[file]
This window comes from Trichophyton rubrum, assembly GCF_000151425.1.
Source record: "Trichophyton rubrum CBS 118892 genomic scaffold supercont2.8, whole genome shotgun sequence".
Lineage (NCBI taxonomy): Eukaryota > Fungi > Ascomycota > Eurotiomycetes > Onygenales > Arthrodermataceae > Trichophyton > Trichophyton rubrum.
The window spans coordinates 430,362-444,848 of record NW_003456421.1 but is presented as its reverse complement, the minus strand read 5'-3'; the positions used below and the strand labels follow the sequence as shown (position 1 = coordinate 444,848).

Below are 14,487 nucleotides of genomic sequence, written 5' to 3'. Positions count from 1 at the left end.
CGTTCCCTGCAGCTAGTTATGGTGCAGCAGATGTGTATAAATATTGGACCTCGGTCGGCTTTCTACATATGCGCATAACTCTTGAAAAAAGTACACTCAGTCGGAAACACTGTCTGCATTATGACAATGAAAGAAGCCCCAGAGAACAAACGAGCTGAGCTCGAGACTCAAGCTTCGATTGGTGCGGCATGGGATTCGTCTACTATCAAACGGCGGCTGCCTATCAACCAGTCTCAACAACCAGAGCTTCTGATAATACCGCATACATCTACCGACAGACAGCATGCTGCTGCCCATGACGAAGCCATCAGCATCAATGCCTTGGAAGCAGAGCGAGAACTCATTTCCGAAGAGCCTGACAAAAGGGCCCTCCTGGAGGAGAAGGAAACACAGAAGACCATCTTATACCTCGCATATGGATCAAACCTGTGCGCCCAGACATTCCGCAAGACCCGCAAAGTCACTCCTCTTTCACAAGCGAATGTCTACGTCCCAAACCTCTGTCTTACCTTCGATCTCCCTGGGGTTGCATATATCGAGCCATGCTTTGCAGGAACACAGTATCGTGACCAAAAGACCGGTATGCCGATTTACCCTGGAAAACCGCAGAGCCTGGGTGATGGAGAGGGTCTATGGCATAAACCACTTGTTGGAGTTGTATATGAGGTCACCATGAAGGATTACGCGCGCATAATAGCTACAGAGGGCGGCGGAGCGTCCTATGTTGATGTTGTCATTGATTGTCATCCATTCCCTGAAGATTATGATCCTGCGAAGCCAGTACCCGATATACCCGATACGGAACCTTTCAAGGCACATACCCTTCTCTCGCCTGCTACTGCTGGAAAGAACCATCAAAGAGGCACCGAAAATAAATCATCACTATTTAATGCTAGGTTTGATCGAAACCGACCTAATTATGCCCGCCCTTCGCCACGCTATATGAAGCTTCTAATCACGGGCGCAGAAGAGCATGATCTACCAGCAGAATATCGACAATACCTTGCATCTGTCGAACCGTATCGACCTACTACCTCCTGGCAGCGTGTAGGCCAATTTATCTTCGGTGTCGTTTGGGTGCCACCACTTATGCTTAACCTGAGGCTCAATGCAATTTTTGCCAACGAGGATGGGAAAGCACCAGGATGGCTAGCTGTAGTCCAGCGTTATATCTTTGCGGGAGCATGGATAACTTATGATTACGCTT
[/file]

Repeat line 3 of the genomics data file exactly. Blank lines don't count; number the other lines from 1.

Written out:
Lineage (NCBI taxonomy): Eukaryota > Fungi > Ascomycota > Eurotiomycetes > Onygenales > Arthrodermataceae > Trichophyton > Trichophyton rubrum.